‘It’s certainly true that some living standards are rising,’ explains Richardson, ‘but the political situation’s like a bubble. Where a dictator disappears in one place he just pops up in another. The world’s an extraordinarily unstable place. It’s still full of military regimes, so I can’t say I’ve seen much improvement. As far as distribution of the world’s resources goes, the world’s as unequal as it was 30, 40 years ago. In some places it’s actually deteriorating — for example in the Congo. On the other hand, you can’t really generalize . . . take China, which has improved beyond all recognition.’
A child of the 60s, Richardson reflects on his own personal changes. He’s attracted by the philosophy of Buddhism, whichhe describes simply as
Swayambhunath Temple in Kathmandu, Nepalbeing the ‘least bloodthirsty’ religion.
‘I don’t really trust ‘isms’ any more,’ he says. ‘I don’t trust Marxism, or Socialism, or Capitalism or Communism . . . The one ‘ism’ I am attracted to is Buddhism. But the world’s too diverse a place to be able to find universal solutions to particular circumstances.
‘I’ve seen a lot of countries where the political systems tried have been simply disastrous, for example Tanzania, where they tried to introduce socialism, or communism under Mao, or India before they opened up their economy, or Cuba . . . The latter, unfortunately, is a particularly good illustration of just how disastrous communism has been,’ says Richardson.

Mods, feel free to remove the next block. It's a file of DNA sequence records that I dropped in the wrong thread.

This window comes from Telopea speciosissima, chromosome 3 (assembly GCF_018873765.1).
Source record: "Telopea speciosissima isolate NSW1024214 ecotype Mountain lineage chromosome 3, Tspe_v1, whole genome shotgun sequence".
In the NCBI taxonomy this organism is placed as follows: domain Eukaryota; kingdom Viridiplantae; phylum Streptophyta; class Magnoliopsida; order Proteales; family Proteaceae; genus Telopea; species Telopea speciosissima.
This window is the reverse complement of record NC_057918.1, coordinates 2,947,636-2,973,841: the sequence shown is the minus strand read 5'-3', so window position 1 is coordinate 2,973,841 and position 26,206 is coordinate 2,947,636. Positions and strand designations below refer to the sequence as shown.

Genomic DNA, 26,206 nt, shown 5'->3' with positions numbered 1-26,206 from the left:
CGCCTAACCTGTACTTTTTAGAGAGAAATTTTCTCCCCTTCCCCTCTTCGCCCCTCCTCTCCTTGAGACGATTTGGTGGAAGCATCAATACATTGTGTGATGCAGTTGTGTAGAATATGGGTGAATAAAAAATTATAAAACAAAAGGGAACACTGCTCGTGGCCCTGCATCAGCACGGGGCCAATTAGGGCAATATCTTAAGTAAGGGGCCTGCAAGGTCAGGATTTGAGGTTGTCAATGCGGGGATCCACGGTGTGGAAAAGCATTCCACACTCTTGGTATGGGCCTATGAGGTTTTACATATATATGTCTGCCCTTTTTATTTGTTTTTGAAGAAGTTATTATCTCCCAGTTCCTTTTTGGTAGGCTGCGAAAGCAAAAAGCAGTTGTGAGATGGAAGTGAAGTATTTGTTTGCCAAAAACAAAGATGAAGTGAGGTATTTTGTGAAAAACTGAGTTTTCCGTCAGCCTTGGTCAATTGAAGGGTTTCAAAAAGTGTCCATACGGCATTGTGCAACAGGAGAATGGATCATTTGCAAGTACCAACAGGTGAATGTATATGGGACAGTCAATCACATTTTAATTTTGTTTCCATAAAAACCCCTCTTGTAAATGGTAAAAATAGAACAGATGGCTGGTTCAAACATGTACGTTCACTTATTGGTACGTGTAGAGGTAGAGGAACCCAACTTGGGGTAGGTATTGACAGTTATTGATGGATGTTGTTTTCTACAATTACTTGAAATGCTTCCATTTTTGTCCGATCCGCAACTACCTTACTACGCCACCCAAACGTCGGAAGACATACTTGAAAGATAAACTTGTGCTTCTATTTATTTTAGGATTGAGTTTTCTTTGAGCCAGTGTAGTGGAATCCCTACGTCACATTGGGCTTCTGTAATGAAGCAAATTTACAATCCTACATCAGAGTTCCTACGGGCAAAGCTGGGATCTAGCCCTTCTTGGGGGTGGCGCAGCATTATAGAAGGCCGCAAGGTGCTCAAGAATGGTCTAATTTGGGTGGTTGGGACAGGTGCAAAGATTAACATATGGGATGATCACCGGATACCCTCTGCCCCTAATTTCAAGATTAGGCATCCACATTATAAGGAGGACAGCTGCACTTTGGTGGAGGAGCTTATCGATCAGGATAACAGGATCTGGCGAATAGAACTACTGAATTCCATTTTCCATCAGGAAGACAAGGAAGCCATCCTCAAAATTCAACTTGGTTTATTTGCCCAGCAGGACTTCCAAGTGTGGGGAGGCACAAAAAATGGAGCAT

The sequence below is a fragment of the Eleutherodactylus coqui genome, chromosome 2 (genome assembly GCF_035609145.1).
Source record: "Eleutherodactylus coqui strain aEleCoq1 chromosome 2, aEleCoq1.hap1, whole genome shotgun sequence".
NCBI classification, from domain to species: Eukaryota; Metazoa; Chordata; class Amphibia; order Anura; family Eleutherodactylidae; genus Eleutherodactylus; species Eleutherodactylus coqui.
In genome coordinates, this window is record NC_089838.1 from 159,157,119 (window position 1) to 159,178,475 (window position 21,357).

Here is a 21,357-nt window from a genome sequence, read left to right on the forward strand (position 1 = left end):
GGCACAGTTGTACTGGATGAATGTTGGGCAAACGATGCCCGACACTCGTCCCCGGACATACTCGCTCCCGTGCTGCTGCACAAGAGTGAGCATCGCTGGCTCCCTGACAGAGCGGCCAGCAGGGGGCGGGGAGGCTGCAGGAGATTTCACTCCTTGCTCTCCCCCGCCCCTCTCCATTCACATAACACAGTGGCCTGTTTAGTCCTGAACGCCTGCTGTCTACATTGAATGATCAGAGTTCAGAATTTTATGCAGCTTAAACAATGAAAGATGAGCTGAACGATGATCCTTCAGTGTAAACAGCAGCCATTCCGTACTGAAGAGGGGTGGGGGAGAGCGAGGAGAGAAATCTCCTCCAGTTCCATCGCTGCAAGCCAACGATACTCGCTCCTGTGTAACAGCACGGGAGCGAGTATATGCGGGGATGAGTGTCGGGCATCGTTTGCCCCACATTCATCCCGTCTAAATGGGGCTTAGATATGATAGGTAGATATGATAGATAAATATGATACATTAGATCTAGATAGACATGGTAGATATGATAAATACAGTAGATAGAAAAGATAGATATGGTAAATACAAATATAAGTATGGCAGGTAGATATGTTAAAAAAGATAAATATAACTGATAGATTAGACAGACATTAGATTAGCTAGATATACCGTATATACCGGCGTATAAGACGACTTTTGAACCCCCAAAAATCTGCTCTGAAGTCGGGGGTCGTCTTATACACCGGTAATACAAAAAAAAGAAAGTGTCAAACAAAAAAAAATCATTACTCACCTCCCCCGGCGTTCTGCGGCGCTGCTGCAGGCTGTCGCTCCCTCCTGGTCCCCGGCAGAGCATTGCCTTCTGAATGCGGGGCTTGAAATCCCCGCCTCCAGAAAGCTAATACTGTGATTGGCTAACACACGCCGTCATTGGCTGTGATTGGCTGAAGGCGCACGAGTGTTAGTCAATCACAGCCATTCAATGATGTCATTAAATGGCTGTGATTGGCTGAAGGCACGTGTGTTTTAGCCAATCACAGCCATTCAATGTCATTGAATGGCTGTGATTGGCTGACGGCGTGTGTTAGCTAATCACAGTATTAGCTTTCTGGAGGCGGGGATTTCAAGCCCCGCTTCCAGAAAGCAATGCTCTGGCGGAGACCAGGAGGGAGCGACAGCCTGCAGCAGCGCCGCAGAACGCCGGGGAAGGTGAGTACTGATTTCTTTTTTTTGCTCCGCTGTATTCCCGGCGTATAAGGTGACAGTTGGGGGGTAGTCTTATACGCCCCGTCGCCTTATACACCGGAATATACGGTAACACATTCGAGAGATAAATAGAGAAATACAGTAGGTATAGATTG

Inspired by the minimalist writing style of ‘dirty realism’, Richardson’s writing uses the historical and cultural context of places, peoples and things to give meaning to his writing. His minimalist approach strips away personal introspection and relies on describing fundamental human characteristics rather than self-absorbed musings.
‘I want to paint picture with words, I like to try and describe the sights, the sounds and the smells of a place . . . but I also want to tell stories, adventure stories,’ explains Richardson.
‘When I was much younger I was quite introspective and, like a lot of people, I was searching for myself. Travelling gave me a goal in itself. I found it much more important to talk about other people than about myself. Other travel writers like Bill Bryson and Paul Theroux can do that, but I’m more interested in other places and other people than myself.’